In this latest video, Jack and Joe talk about their all-time best mountain-bike upgrades from their time here at BikeRadar. These are the kit and component choices they feel have made a real difference to their riding.
As riders who spend most of their time riding cross-country and at endurance events, their choices are representative of this sort of discipline. We’ll have a similar video coming soon for those who prefer riding longer travel bikes and enduro riding.
Joe Norledge’s best mountain bike upgrades
Joe’s first upgrade is tubeless tyres. When he got his first 29er race bike back in 2012, he immediately pumped the tyres up to 25psi as recommended by a friend, then lo and behold, he got a pinch puncture almost straight away. For those who don’t know, a pinch puncture or pinch flat is a puncture caused by a rim impacting an inner tube directly.
Joe soon learned there was a technology called tubeless, which eliminates the need for an inner tube, instead using sealant to effectively plug holes.
Joe admits he still gets the odd catastrophic puncture with tubeless, but that he probably averages just one a year – far less than what you’d get with a regular tubed setup.
The other benefit Joe finds from his tubeless setup is that it allows him to run a much lower tyre pressure, especially on the relatively wide 2.2in to 2.35in tyres Jack and him use when cross-country racing.
Weighing around 64kg, Joe has gone as low as 20psi, which helps with grip and lowers the rolling resistance of the tyre somewhat.
The second upgrade to make Joe’s list is full-finger gloves with a super-thin palm.
Joe likes a really connected feel to the bars when he is mountain biking and will usually ride without gloves if it’s a fairly chilled ride.
But when it comes to racing cross-country or marathons, Joe finds it’s best to use gloves to protect you from those inevitable crashes when you’re pushing hard.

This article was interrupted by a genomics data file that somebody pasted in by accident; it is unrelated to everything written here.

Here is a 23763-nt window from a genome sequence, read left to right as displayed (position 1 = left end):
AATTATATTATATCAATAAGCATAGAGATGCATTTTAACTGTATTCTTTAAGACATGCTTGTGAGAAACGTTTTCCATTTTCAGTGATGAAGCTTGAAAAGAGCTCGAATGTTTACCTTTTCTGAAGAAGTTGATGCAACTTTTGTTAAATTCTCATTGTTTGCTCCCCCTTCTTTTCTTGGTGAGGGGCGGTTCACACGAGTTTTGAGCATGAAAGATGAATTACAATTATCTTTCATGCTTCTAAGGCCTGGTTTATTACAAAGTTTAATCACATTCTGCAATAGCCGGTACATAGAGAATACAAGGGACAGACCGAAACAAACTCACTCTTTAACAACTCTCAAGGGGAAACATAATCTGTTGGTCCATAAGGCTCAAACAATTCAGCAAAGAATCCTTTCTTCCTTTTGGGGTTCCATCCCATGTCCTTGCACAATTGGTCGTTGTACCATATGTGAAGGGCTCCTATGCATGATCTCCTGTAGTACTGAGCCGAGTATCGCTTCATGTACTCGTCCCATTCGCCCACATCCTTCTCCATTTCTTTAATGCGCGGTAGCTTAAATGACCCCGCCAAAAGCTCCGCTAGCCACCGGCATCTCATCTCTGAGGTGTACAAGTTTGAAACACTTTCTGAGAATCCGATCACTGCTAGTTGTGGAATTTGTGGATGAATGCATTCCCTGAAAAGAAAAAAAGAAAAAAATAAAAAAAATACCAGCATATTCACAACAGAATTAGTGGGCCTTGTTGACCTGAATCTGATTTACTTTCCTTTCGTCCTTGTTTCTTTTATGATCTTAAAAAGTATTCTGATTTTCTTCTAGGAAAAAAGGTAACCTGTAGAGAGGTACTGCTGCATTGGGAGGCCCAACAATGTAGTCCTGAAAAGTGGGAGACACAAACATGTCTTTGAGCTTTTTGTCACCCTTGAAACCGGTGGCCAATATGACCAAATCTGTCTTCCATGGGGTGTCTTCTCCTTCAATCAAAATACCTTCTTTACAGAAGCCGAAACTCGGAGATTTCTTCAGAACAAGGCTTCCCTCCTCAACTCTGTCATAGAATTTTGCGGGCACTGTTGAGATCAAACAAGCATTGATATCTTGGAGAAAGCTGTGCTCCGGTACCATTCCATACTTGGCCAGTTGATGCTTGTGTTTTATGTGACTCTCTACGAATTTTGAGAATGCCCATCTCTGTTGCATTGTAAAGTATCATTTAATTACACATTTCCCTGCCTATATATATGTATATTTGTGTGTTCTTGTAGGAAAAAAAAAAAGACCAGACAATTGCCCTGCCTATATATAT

Gloves with thick palms or gels inserts are okay, but he doesn’t think they provide the best feel on the bars, and you can get the fabric bunching up on your palms. This again leads to the feeling of having less control.
When it comes to gloves, Joe looks for something with the tightest fit and thinnest palm possible, as it still provides a degree of protection, and crucially that all-important locked-in feel on the bars.
Some favourites over the last few years have been Troy Lee Designs gloves, with a super-thin palm, plus there was a pair of POC gloves we managed to lose in a bin-bag back on a Cannondale launch in 2018. Sad times.
From super-thin gloves, we’re now moving to chunky grips, in particular ESI’s silicone offerings.
Grips are very much a personal preference, but silicone variants seem to be very popular on the cross-country and endurance scene at the moment. Joe likes the comfort chunkier grips offer. On chattery fire roads and single track, he finds they help take the sting out of the trail, and feel nice on the hands when climbing out of the saddle.